Mysterious Island's menagerie of threatening monsters was simply delightful on a first viewing, but, as much as the film is a pleasant diversion, it's also one of Harryhausen's most formulaic pictures. Both the script and Harryhausen's scenes are episodic to a fault, and too many of the thrills are overly familiar. After a tense and exciting balloon escape for the opening, the show plays out almost entirely on Schneer's overused Spanish beach setting. The pace is slow, not helped by frequent torpid 'exploration' scenes, covered by Michael Craig's narration, where little happens. There's little forward motion and no real character conflict. When the castaways meet Nemo near the conclusion, they're the exact same people who landed on the island months before.(Spoilers)
When the aristocratic Nemo does show up, his commitment to his newfound friends is not explained. He's such a misanthrope that we wonder why he cares enough to save their skins. After some fairly static reels, Nemo's decision to sit in his submarine and accept a morbid fate is a real downer. Even to 9 year-olds, the fact that the sub never sets sail is another big letdown. Our heroes escape by virtue of a last-minute engineering miracle, but the reformed Terrorist doesn't make it.
Admittedly, the Verne source novel is the culprit for all the eye-rolling unlikelihoods and coincidences, but Mysterious Island doesn't exploit the interesting situations that the dodgy plotting creates. The theme of War runs through the whole show without once finding expression; even the tin-pot A.I.P. Master of the World handles Robur's pacifist fanaticism in a more consistent way. Yellow tabloid journalist Gideon Spillet (I guess that's what he does with the news) and Nemo exchange a few remarks, and that's it. Disney's superlative show succeeded because he presented Verne's aquatic Terrorist unapologetically, as Verne described him -- a genius-maniac righteously opposing colonial oppression. No matter how well Herbert Lom plays him, this sequel's Nemo is a reborn environmentalist nice-guy, a smudge on Nemo's unrepentant honor.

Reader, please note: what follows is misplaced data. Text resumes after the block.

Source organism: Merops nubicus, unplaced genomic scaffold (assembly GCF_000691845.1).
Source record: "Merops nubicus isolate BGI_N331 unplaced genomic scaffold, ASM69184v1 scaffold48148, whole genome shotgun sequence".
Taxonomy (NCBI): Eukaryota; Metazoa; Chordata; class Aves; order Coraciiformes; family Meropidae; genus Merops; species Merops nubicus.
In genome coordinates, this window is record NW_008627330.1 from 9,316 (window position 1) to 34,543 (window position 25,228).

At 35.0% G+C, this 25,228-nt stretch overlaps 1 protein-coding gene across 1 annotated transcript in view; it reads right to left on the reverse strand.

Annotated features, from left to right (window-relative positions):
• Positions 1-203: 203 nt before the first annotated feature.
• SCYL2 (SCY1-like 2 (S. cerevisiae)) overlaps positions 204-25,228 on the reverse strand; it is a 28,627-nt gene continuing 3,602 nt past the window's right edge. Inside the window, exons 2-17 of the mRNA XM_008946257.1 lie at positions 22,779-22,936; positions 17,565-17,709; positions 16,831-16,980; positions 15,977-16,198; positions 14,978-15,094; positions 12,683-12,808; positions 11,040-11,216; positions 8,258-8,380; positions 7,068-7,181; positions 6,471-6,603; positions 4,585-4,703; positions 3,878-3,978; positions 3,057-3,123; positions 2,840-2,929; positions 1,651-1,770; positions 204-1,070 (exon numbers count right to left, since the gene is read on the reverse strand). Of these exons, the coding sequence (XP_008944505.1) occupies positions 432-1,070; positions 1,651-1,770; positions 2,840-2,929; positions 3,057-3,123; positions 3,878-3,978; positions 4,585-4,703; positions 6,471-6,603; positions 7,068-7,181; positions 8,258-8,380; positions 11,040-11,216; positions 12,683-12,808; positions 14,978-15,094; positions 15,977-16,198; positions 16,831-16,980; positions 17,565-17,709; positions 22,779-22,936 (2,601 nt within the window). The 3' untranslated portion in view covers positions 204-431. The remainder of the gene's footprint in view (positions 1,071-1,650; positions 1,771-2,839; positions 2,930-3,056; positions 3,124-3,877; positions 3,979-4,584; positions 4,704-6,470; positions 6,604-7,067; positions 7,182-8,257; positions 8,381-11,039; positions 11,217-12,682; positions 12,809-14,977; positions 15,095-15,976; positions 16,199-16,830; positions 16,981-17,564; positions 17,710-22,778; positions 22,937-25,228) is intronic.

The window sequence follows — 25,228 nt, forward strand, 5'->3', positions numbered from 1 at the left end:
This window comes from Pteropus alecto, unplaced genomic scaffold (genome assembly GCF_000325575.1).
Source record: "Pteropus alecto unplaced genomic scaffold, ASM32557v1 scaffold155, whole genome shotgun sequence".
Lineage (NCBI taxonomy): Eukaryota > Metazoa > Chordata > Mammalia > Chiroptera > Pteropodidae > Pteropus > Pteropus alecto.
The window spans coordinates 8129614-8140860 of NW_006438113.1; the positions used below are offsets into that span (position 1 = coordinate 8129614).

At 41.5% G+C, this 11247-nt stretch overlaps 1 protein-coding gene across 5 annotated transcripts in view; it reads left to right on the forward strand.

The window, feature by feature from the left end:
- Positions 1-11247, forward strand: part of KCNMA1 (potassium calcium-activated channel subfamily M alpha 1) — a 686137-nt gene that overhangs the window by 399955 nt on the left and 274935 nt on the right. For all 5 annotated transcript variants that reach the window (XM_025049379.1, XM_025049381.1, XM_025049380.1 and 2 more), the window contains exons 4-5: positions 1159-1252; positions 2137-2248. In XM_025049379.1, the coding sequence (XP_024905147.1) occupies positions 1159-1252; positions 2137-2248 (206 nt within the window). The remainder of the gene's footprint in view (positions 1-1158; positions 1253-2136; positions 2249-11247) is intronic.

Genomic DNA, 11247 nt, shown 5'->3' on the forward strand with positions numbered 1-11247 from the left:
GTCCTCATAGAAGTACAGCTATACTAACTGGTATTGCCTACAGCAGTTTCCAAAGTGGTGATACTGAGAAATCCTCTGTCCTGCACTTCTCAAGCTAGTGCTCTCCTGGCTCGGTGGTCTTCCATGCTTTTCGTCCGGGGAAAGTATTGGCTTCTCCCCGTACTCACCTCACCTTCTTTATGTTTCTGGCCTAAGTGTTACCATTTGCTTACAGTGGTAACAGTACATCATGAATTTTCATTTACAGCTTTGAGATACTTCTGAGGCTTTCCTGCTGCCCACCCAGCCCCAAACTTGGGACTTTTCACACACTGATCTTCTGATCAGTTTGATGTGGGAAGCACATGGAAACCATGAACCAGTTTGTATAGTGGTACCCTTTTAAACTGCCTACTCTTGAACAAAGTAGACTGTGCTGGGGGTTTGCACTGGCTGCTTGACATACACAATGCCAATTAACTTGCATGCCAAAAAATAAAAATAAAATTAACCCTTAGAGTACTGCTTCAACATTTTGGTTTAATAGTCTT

Harryhausen's animation effect scenes are terrific, but none of them advance the story. The monsters appear, our heroes stick poles at them (and eat a couple, as well) and they exit. The most entertaining critter is the red-crested antediluvian Phorohacos, which delights kids. We didn't care back in '61, but my kids rather resented Harryhausen/Schneer's tendency to kill off so many of their monsters. My daughter loved the puppy-like reptile of The Beast from 20,000 Fathoms but didn't want to see the movie twice because of the death scene. Likewise for the defenseless newly hatched Roc chicks in The 7th Voyage of Sinbad. The kids quickly figured out the "poke-sticks & die" episodic nature of the movies, and cheered when the One Million Years B.C. turtle Archelon escape unharmed.
Part of the delight of the giant bird is Bernard Herrmann's wonderful scoring, which manages to be whimsical and heavy at the same time, sort of a Wagnerian Turkey in the Straw. Herrmann's thunderous music is the glue that holds the film together and provides much of its grandeur.
It also might be unpopular to say outright, but the non-animation special effects in Mysterious Island are not Harryhausen's best. Some of the matte paintings are unlikely vistas not very well realized, with perspective problems to boot. And complicated scenes calling out for large set construction are solved through mattes and composites that even in original prints looked dupe-y and circumspect. In 7th Voyage, Harryhausen designed a beautiful tunnel entrance for his Cyclops; a fairly undetectable meld of miniature set (the carved arch) and live-action footage. Here, there's a fortress in a cliff side cave overlooking the beach, made of five or six cleverly arranged but very artificial-looking optical elements. It's a key location, and it's never very convincing. Many scenes, such as the grotto lagoon where the Nautilus has come to rest, are large, static miniatures with little people matted into them. Couple that with endless slow-motion underwater scenes, and a stock genre volcanic eruption that also has no real character involvement, and the back end of Mysterious Island is slow going. But it comes to life with Bernard Herrmann's warbling bassoons and mighty crescendos.